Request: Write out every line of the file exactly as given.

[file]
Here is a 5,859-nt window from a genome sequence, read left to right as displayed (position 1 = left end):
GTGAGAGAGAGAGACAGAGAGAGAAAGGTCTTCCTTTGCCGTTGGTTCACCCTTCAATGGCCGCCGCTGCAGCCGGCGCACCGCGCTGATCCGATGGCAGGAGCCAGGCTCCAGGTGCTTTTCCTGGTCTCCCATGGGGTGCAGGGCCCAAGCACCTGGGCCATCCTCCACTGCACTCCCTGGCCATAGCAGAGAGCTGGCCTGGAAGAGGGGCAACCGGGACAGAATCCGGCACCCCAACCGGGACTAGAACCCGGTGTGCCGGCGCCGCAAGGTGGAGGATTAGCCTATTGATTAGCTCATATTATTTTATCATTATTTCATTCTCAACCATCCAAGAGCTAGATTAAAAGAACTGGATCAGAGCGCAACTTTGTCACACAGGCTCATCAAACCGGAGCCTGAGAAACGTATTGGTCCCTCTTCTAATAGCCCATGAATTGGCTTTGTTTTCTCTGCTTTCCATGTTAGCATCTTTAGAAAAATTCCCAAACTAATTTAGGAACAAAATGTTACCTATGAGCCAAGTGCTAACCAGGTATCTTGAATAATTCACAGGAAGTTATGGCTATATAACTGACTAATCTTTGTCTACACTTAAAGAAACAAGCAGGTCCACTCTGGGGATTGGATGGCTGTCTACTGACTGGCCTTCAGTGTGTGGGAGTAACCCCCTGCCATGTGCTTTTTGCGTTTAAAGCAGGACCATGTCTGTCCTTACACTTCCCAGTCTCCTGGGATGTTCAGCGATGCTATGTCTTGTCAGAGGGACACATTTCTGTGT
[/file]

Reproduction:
Here is a 5,859-nt window from a genome sequence, read left to right as displayed (position 1 = left end):
GTGAGAGAGAGAGACAGAGAGAGAAAGGTCTTCCTTTGCCGTTGGTTCACCCTTCAATGGCCGCCGCTGCAGCCGGCGCACCGCGCTGATCCGATGGCAGGAGCCAGGCTCCAGGTGCTTTTCCTGGTCTCCCATGGGGTGCAGGGCCCAAGCACCTGGGCCATCCTCCACTGCACTCCCTGGCCATAGCAGAGAGCTGGCCTGGAAGAGGGGCAACCGGGACAGAATCCGGCACCCCAACCGGGACTAGAACCCGGTGTGCCGGCGCCGCAAGGTGGAGGATTAGCCTATTGATTAGCTCATATTATTTTATCATTATTTCATTCTCAACCATCCAAGAGCTAGATTAAAAGAACTGGATCAGAGCGCAACTTTGTCACACAGGCTCATCAAACCGGAGCCTGAGAAACGTATTGGTCCCTCTTCTAATAGCCCATGAATTGGCTTTGTTTTCTCTGCTTTCCATGTTAGCATCTTTAGAAAAATTCCCAAACTAATTTAGGAACAAAATGTTACCTATGAGCCAAGTGCTAACCAGGTATCTTGAATAATTCACAGGAAGTTATGGCTATATAACTGACTAATCTTTGTCTACACTTAAAGAAACAAGCAGGTCCACTCTGGGGATTGGATGGCTGTCTACTGACTGGCCTTCAGTGTGTGGGAGTAACCCCCTGCCATGTGCTTTTTGCGTTTAAAGCAGGACCATGTCTGTCCTTACACTTCCCAGTCTCCTGGGATGTTCAGCGATGCTATGTCTTGTCAGAGGGACACATTTCTGTGT